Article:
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Fun, Easy, Fashionable Ways to Harvest and Store Rainwater!

Fa Fa Fa Fa Fashion. Would said being a prepper and wanting to store water meant you had to give up haute design?

If you are at a sprawling ranch in Texas, a good ole cistern does do the trick. And a simple rain barrel or two on a patio, porch or side of your abode works fine for sure.

But it ain't Grandpa's farm and ranch no more, the world is a changin. And there are many design conscious, affordable water storage options. So Move over fugly rain barrels and big, bulky cisterns! Case in point, the Build a Barrel system from Rain Reserve, (pictured above), packs a creative punch by neatly storing water while serving practical purposes on a deck.

The Rain Reserve even has a design that includes planters on top of the water storage container ( see picture below) so you get garden space and water storage for the garden at the same time.

Pic above of Rain Reserve's Build a Barrel water storage system with built in planters.

Another "Survival Cool" option is the awesome Rainwater HOG, (pictured below), by Australian architect Sally Dominguez. The Rainwater HOG water storage tanks were originally designed to capture water for urban projects in Sydney. They work like water-filled building blocks as HOGs can connect together and store water in any orientation.

The Rainwater HOG, (pictured above), brings a bit of industrial chic to your permaculture plan, whether it be in Bushwick, Brooklyn or the bucolic Berkshires of Massachusetts. Having become a somewhat obsessed yardfarmer, I am more and more conscious of water needs. (Not to mention, my long term prepper bent has been awakened, feeling the need to stockpile essentials.) The Hudson Valley, where I live, experienced a drought this past summer. Eyes wide open now, I worry that my ever expanding plot of edibles will not get enough water in the future if aquifers are taxed and the amount of well water available becomes an issue. Luckily, with The Original Rainwater Pillow, (see below), one can easily store large amounts of water.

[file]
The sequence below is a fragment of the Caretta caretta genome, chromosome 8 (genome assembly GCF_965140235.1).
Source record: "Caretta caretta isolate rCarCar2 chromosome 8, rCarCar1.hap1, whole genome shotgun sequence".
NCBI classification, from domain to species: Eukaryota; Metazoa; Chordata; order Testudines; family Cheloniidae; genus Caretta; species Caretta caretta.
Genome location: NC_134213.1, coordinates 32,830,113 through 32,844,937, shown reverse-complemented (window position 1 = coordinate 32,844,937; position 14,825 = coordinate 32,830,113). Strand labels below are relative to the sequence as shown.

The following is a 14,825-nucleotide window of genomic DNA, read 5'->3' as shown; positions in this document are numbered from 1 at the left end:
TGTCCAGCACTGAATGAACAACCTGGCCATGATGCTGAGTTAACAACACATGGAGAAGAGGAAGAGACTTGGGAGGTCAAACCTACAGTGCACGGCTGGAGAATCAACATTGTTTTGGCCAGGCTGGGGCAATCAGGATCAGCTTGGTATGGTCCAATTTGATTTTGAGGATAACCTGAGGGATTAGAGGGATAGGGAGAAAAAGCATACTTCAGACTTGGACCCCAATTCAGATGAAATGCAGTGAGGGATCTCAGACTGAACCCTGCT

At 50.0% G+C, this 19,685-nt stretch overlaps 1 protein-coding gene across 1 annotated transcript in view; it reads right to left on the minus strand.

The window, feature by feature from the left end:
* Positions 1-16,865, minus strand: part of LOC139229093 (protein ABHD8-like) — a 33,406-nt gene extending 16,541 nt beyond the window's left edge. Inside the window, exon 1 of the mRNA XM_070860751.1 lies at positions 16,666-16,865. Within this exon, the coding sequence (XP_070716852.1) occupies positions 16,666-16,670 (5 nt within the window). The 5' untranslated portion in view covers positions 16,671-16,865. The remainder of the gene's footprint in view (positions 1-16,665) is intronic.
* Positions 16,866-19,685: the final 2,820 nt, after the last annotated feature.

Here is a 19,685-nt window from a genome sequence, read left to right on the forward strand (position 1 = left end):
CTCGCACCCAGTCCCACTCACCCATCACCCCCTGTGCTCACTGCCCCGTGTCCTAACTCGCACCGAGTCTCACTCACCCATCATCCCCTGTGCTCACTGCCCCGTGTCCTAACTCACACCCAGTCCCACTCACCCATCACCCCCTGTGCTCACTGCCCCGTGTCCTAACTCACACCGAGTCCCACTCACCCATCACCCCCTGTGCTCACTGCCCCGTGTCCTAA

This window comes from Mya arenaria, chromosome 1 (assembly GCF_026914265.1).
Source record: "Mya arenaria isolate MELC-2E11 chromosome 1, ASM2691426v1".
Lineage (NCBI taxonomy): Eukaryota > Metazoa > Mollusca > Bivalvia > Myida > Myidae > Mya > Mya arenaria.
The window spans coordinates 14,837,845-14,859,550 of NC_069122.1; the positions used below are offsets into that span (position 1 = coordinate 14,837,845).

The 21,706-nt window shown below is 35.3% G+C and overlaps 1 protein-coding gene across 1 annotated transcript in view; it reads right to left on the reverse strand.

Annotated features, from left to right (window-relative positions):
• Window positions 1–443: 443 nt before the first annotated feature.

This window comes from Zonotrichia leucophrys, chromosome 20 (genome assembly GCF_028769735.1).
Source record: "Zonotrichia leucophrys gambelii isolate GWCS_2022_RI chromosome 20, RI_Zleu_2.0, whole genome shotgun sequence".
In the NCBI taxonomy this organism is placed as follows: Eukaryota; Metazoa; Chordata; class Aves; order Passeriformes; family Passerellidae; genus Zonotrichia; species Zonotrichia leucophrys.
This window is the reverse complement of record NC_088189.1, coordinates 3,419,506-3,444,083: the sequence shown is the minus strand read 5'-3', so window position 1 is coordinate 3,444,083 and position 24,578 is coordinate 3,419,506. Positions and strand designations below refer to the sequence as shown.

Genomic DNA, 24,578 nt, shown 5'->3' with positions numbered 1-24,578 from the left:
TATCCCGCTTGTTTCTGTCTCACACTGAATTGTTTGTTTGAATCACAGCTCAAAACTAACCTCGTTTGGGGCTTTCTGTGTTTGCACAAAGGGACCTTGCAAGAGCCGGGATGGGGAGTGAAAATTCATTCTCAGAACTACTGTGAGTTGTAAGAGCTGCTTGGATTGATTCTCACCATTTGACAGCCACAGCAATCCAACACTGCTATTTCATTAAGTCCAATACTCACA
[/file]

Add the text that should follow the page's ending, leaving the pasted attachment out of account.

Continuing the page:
Out of site, out of mind. The Original Rainwater Pillow, pictured above, can be installed under decks, in crawl spaces or basements. The cool thing about a rainwater pillow is it can utilize potentially wasted space. Your rainwater storage can be easily hidden from the discerning eyes of design-oriented habitants who might prefer a more "Dwell-Like" water resiliency plan. The company also has good info on storing potable water which is part of any successful sustainability program. If you are a nervous newbie when it comes to rainwater harvesting and storage, fret not. There's a wealth of info out there about options, so, no need to stress. Just google. Or, better yet, ask Alexa to research rain water harvesting while you enjoy some of those herbs growing on the back deck. To wet your appetite for saving water, (pun intended), check out this article. I found it to be very helpful: 5 Myths About Water Storage. And, if you are not so design conscious, and a bit DIY, check out these 10 Cool Rainwater Collection Systems.

3P Technik in the UK offers some dashing options including the 3P RainBowl Flower Water Butt (pictured above) PS: I wanted to write this post because we at Paul E McGinniss Real Estate, Green Building, Renovation and Project Management, are helping some great folks from Brooklyn build a resilient homestead in Ulster County, New York. This post is but a tid bit of the info we are sharing so they can develop a resilient compound with both substance and style! I look forward to seeing what they decide to do with their homestead. Even if it is just a simple garden rain barrel connected to a gutter which runs water off a metal roof, it's a step in the right direction! See ya'll soon.

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